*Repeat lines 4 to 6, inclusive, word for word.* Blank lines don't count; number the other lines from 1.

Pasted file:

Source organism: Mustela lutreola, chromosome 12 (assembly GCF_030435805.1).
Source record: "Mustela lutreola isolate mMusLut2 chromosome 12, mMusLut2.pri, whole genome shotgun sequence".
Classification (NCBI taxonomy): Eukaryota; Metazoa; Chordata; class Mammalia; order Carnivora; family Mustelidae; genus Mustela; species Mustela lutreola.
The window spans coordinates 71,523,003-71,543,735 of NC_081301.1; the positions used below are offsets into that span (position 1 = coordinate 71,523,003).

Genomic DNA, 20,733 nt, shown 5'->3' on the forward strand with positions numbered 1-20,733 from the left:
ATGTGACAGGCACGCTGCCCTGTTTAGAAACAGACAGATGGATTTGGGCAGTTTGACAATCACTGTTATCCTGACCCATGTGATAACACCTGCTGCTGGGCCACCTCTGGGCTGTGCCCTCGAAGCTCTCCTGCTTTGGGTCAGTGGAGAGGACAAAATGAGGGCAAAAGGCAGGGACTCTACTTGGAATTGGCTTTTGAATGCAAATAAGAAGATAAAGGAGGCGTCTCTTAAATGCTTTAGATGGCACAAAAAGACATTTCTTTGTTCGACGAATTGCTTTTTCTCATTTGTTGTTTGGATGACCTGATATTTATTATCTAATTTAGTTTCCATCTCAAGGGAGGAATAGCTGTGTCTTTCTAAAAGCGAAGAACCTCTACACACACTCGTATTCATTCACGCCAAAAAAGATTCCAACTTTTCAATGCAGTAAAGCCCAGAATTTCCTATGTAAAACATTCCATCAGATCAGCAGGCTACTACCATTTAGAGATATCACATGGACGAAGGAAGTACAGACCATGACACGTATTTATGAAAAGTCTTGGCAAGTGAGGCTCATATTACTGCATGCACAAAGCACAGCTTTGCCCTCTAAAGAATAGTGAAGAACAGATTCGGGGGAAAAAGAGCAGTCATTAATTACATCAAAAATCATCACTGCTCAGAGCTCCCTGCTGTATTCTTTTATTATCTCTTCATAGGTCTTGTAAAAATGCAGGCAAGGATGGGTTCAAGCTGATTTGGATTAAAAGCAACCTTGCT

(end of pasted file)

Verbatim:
The window spans coordinates 71,523,003-71,543,735 of NC_081301.1; the positions used below are offsets into that span (position 1 = coordinate 71,523,003).

Genomic DNA, 20,733 nt, shown 5'->3' on the forward strand with positions numbered 1-20,733 from the left:
ATGTGACAGGCACGCTGCCCTGTTTAGAAACAGACAGATGGATTTGGGCAGTTTGACAATCACTGTTATCCTGACCCATGTGATAACACCTGCTGCTGGGCCACCTCTGGGCTGTGCCCTCGAAGCTCTCCTGCTTTGGGTCAGTGGAGAGGACAAAATGAGGGCAAAAGGCAGGGACTCTACTTGGAATTGGCTTTTGAATGCAAATAAGAAGATAAAGGAGGCGTCTCTTAAATGCTTTAGATGGCACAAAAAGACATTTCTTTGTTCGACGAATTGCTTTTTCTCATTTGTTGTTTGGATGACCTGATATTTATTATCTAATTTAGTTTCCATCTCAAGGGAGGAATAGCTGTGTCTTTCTAAAAGCGAAGAACCTCTACACACACTCGTATTCATTCACGCCAAAAAAGATTCCAACTTTTCAATGCAGTAAAGCCCAGAATTTCCTATGTAAAACATTCCATCAGATCAGCAGGCTACTACCATTTAGAGATATCACATGGACGAAGGAAGTACAGACCATGACACGTATTTATGAAAAGTCTTGGCAAGTGAGGCTCATATTACTGCATGCACAAAGCACAGCTTTGCCCTCTAAAGAATAGTGAAGAACAGATTCGGGGGAAAAAGAGCAGTCATTAATTACATCAAAAATCATCACTGCTCAGAGCTCCCTGCTGTATTCTTTTATTATCTCTTCATAGGTCTTGTAAAAATGCAGGCAAGGATGGGTTCAAGCTGATTTGGATTAAAAGCAACCTTGCT